Manda: Brilliant. Because community cooperative production and consumption is going to be a much better way than feeding into a capitalist system where one guy gets very rich because everybody else needs power and heat. That doesn’t seem very fair. Power, heat and cooking: Do people use the methane in places like Nigeria directly for actual cooking, or is that not a thing?
Rokiah: Yeah. So I think the the trial that we did in Nigeria was linked up to a few households. So they were cooking with the biogas there.
Manda: What about Malaysia? You mentioned Malaysia earlier. What’s happening there?
Rokiah: Oh, so that was exciting too. I’m half Malay, so I had some existing contacts which I leveraged. And basically we work with some very interesting organisations. One called ARKITREK, who specialise in kind of eco architecture and the development of sustainable building materials. And another one called the FUTURE ALAM BORNEO, who do a lot of environmental community engagement and education. They have some technical background as well. So they helped us with the plastic recycling, which we integrated into our model with AD. So we looked at how AD could basically help to power plastic recycling and how plastic recycling could then be used to manage plastic waste, which is a really big problem in Malaysia, particularly around the coastlines and the rivers there. And how it could be used to sort of help disadvantaged communities, in this instance, to generate some income, to produce sustainable building materials and also to produce food, growing infrastructure from waste plastics.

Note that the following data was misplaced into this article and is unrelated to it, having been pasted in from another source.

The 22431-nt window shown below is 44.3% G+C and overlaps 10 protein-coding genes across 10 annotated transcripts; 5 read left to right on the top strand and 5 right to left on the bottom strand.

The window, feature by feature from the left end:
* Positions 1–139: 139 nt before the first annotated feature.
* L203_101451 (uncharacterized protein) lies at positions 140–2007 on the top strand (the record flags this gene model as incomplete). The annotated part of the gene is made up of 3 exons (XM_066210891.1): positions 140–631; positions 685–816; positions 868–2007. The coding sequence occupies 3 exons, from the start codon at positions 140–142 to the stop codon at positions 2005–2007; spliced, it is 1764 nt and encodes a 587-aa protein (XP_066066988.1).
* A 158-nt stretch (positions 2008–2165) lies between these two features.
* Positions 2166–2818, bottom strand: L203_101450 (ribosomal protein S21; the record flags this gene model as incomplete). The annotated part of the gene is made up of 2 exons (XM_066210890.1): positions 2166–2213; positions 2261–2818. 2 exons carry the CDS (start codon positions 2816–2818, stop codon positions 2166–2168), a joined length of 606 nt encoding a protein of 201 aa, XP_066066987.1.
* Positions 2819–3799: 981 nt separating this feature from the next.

Manda: And how is that going? Are they building things from from waste plastic?
Rokiah: We did a fantastic feasibility study and. And then we kind of got a bit stuck again because of the ODA cuts. So we’ve got the plans and the partners to move forward, we just need to find the next kind of funding opportunity for that. But I would say that, you know, that despite the issues, there’s been a huge amount of support from the government. And there are lots of initiatives, not just central government, but local government as well. Lots of people very, very keen to move this kind of green agenda forward. So, while there are some issues, there’s also a lot of positive action going on, which I really appreciate.
Manda: Ok, good to hear. And I’m guessing that also the Nigerian and Malaysian governments would be quite interested in pushing these forwards; that some of the funding could come from the host countries as well as from the ODA.
Rokiah: Potentially, yes. We did manage to have some conversations with government departments in Nigeria, which were quite promising. So those are things that we now need to follow up.
Manda: Yeah, because I’m guessing Covid has got in the way of a lot of this.